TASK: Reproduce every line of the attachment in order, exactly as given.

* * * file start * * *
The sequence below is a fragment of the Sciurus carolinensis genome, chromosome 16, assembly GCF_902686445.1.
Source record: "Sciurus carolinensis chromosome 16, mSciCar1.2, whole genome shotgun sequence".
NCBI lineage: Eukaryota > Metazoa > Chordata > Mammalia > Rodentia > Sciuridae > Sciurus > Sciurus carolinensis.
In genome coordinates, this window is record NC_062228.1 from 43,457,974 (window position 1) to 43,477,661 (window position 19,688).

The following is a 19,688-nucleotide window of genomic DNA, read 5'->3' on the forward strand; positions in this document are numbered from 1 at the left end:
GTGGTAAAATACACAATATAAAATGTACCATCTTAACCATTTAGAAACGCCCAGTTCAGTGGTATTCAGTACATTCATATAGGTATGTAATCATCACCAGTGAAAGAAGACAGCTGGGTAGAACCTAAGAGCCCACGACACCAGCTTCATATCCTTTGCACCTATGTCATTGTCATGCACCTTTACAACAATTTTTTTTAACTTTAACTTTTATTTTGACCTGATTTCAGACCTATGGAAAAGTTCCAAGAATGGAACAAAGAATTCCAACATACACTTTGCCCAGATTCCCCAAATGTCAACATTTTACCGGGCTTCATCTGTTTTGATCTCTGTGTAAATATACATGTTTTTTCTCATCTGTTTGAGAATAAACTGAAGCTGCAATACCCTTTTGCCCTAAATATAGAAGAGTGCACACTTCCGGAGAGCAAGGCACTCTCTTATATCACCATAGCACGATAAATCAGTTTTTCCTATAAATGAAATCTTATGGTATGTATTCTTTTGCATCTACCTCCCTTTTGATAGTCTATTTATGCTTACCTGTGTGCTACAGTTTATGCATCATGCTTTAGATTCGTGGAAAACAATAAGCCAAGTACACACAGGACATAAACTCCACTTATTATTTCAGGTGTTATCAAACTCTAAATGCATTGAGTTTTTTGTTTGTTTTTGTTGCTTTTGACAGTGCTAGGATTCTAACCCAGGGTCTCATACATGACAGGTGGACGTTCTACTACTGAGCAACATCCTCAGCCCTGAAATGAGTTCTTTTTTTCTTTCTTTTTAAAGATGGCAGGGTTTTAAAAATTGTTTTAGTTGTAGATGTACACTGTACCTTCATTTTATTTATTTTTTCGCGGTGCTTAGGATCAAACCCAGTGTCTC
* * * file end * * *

The sequence below is a fragment of the Sciurus carolinensis genome, chromosome 16, assembly GCF_902686445.1.
Source record: "Sciurus carolinensis chromosome 16, mSciCar1.2, whole genome shotgun sequence".
NCBI lineage: Eukaryota > Metazoa > Chordata > Mammalia > Rodentia > Sciuridae > Sciurus > Sciurus carolinensis.
In genome coordinates, this window is record NC_062228.1 from 43,457,974 (window position 1) to 43,477,661 (window position 19,688).

The following is a 19,688-nucleotide window of genomic DNA, read 5'->3' on the forward strand; positions in this document are numbered from 1 at the left end:
GTGGTAAAATACACAATATAAAATGTACCATCTTAACCATTTAGAAACGCCCAGTTCAGTGGTATTCAGTACATTCATATAGGTATGTAATCATCACCAGTGAAAGAAGACAGCTGGGTAGAACCTAAGAGCCCACGACACCAGCTTCATATCCTTTGCACCTATGTCATTGTCATGCACCTTTACAACAATTTTTTTTAACTTTAACTTTTATTTTGACCTGATTTCAGACCTATGGAAAAGTTCCAAGAATGGAACAAAGAATTCCAACATACACTTTGCCCAGATTCCCCAAATGTCAACATTTTACCGGGCTTCATCTGTTTTGATCTCTGTGTAAATATACATGTTTTTTCTCATCTGTTTGAGAATAAACTGAAGCTGCAATACCCTTTTGCCCTAAATATAGAAGAGTGCACACTTCCGGAGAGCAAGGCACTCTCTTATATCACCATAGCACGATAAATCAGTTTTTCCTATAAATGAAATCTTATGGTATGTATTCTTTTGCATCTACCTCCCTTTTGATAGTCTATTTATGCTTACCTGTGTGCTACAGTTTATGCATCATGCTTTAGATTCGTGGAAAACAATAAGCCAAGTACACACAGGACATAAACTCCACTTATTATTTCAGGTGTTATCAAACTCTAAATGCATTGAGTTTTTTGTTTGTTTTTGTTGCTTTTGACAGTGCTAGGATTCTAACCCAGGGTCTCATACATGACAGGTGGACGTTCTACTACTGAGCAACATCCTCAGCCCTGAAATGAGTTCTTTTTTTCTTTCTTTTTAAAGATGGCAGGGTTTTAAAAATTGTTTTAGTTGTAGATGTACACTGTACCTTCATTTTATTTATTTTTTCGCGGTGCTTAGGATCAAACCCAGTGTCTC